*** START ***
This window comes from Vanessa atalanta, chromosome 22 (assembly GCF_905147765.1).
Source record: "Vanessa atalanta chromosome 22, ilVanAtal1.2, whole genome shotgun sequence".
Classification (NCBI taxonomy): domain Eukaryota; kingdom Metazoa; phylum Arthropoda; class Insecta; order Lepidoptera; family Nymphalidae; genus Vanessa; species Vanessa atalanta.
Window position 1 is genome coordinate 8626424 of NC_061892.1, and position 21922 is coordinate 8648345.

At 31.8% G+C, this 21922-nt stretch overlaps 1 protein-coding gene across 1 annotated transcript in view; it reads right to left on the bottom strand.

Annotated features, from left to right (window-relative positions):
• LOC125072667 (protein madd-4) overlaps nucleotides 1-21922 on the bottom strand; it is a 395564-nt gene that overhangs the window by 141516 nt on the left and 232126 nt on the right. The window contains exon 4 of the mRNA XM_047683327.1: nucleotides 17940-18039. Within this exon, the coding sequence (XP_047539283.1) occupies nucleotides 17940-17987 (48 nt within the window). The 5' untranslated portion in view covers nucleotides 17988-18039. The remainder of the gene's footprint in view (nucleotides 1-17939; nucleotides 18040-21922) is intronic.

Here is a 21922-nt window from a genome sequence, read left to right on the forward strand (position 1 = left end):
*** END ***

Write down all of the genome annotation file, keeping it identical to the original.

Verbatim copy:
This window comes from Vanessa atalanta, chromosome 22 (assembly GCF_905147765.1).
Source record: "Vanessa atalanta chromosome 22, ilVanAtal1.2, whole genome shotgun sequence".
Classification (NCBI taxonomy): domain Eukaryota; kingdom Metazoa; phylum Arthropoda; class Insecta; order Lepidoptera; family Nymphalidae; genus Vanessa; species Vanessa atalanta.
Window position 1 is genome coordinate 8626424 of NC_061892.1, and position 21922 is coordinate 8648345.

At 31.8% G+C, this 21922-nt stretch overlaps 1 protein-coding gene across 1 annotated transcript in view; it reads right to left on the bottom strand.

Annotated features, from left to right (window-relative positions):
• LOC125072667 (protein madd-4) overlaps nucleotides 1-21922 on the bottom strand; it is a 395564-nt gene that overhangs the window by 141516 nt on the left and 232126 nt on the right. The window contains exon 4 of the mRNA XM_047683327.1: nucleotides 17940-18039. Within this exon, the coding sequence (XP_047539283.1) occupies nucleotides 17940-17987 (48 nt within the window). The 5' untranslated portion in view covers nucleotides 17988-18039. The remainder of the gene's footprint in view (nucleotides 1-17939; nucleotides 18040-21922) is intronic.

Here is a 21922-nt window from a genome sequence, read left to right on the forward strand (position 1 = left end):